Bentley's first electric car will arrive in 2025 at the earliest

It might get a solid-state battery pack

Bentley EXP 100 GT
Bentley EXP 100 GT / Image Credit: Bentley
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Now that it's back in the black, Bentley is busily planning its move into the electric car segment. The company's chief executive shed light on how his team will link the past and the future.

When it comes to new products, company boss Adrian Hallmark told Automotive News Europe that "it's all about electrification." The first Bentley with a plug is the Bentayga Hybrid unveiled at the 2018 Geneva Motor Show. Looking ahead, an electric car will join the range, but executives haven't decided what form it will take, or what it will be powered by. Several options remain on the table. What's certain is that Bentley won't stuff an electric powertrain into one of the cars in its current portfolio.

"We could take one of the existing nameplates, and that could be the first electric car, but we wouldn't take an existing car and try to fit batteries into it, because there's a compromise from a range and efficiency point of view," Hallmark explained. The challenge isn't simply to make an electric Bentley; the British firm wants to ensure its first battery-powered model credibly lives up to the badge on its nose. That means it needs to blend effortless power with an acceptable amount of driving range.

Bentley is part of Volkswagen, so using one of the platforms in the group's growing arsenal of architectures isn't out of the question. And, Hallmark affirmed engineers will take advantage of the innovative packaging possibilities made possible by electric powertrains. He explained the firm isn't about to release a Mini, but an electric Bentley could have a smaller footprint than, say, a Mulsanne while offering a comparable amount of interior space. He cited the Jaguar I-Pace as an example, which he said is nearly 14 inches shorter than Land Rover's Range Rover, yet is about as spacious inside because electric motors require less space than a comparable gasoline- or diesel-burning engine.

The trade-off is that an electric Bentley would need a sizable battery pack, and designers would likely have to put the car on stilts to leave enough room in the cabin for people and gear if they were to pen an electric car in 2020. Solid-state battery technology will solve that problem when it's ready for production, according to Hallmark, though he didn't reveal whether he's open to waiting for the new chemistry or if Bentley's first electric car will ship with a lithium-ion battery pack.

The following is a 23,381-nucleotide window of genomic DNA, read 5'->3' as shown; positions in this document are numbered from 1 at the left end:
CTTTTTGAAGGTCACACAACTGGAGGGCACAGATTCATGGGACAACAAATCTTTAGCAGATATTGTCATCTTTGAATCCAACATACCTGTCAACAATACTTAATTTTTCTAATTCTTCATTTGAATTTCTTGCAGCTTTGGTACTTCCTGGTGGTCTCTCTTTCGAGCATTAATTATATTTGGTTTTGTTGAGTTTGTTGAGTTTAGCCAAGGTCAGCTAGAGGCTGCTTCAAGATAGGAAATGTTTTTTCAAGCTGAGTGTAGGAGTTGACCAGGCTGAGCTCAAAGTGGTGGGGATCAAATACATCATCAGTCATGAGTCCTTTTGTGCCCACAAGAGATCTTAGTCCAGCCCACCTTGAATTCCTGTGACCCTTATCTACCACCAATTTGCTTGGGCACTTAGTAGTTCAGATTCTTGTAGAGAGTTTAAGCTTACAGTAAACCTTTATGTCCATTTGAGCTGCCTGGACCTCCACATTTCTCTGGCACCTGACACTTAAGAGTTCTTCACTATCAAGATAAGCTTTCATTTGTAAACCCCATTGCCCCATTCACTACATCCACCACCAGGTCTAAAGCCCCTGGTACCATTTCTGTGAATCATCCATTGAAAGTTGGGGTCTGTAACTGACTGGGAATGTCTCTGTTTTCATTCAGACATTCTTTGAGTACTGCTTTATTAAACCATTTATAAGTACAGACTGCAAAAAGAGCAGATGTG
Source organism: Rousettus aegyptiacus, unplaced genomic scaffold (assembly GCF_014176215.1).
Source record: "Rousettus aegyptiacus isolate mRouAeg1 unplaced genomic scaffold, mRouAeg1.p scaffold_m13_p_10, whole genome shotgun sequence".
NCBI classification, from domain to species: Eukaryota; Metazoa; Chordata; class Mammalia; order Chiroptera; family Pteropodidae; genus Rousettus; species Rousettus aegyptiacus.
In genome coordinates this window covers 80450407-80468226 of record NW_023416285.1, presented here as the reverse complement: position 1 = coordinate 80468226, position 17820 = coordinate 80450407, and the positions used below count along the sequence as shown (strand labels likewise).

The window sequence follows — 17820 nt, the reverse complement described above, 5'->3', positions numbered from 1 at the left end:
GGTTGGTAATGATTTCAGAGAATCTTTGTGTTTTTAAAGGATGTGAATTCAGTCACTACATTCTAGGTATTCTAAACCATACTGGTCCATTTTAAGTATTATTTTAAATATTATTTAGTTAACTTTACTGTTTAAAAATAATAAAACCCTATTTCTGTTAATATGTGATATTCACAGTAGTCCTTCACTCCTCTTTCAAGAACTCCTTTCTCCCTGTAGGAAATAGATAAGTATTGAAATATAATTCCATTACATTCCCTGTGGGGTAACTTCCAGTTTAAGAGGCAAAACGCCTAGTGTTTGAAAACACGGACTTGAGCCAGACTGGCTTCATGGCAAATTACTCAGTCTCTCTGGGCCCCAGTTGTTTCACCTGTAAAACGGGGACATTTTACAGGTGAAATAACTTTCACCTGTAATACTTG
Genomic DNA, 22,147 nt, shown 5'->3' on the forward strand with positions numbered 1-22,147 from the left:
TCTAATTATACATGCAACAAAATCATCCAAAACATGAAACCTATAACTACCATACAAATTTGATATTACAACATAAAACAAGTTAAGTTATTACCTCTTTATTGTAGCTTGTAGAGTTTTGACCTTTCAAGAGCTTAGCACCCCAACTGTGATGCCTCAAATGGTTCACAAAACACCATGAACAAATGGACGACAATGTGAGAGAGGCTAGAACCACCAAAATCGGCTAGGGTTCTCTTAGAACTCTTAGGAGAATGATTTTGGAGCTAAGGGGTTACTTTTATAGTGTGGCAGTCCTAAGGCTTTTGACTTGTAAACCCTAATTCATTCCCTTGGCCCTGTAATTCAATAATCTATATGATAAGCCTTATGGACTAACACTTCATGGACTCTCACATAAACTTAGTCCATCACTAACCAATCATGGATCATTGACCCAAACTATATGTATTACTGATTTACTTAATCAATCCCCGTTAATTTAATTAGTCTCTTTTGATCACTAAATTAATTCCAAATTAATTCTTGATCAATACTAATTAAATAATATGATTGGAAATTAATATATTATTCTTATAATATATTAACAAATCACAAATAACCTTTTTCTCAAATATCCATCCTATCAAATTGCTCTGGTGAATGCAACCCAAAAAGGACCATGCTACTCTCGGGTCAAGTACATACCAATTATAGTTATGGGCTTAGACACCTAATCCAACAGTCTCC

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"I'm not saying we are guaranteed to go solid-state, but that is already on the radar within that mid-2020s period. They are about 30% lighter for the same power as lithium-ion," he pointed out, adding smaller, lighter batteries solve some of the packaging problems electric cars currently face.

Most electric cars on the market use a single electric motor per axle. Two-wheel drive models have one motor, while those with through-the-road all-wheel drive (like the aforementioned I-Pace) use two. Bentley might take a different path to electrification. The electric, 19-foot long EXP 100 GT concept (pictured) unveiled in 2019 had an electric motor assigned to each wheel for a combined output of 1,100 pound-feet of torque. It was simply a design study, but it might point the way forward.

Bentley isn't in a rush to release its first battery-powered model. Regardless of what it looks like, or what it's powered by, it's not expected to arrive until 2025 at the earliest. The company notably needs to figure out if it can build an electric car on the same assembly line as its piston-powered models, or if it needs to invest in expanding its historic production facility in Crewe, England.

In the meantime, Hallmark predicted 2020 looks even brighter than 2019. "It would be hard not to have a record year," he said. Bentley will release an updated Bentayga for the 2021 model year, and spy shots suggest the Speed variant of the Flying Spur will arrive packing plug-in hybrid power.

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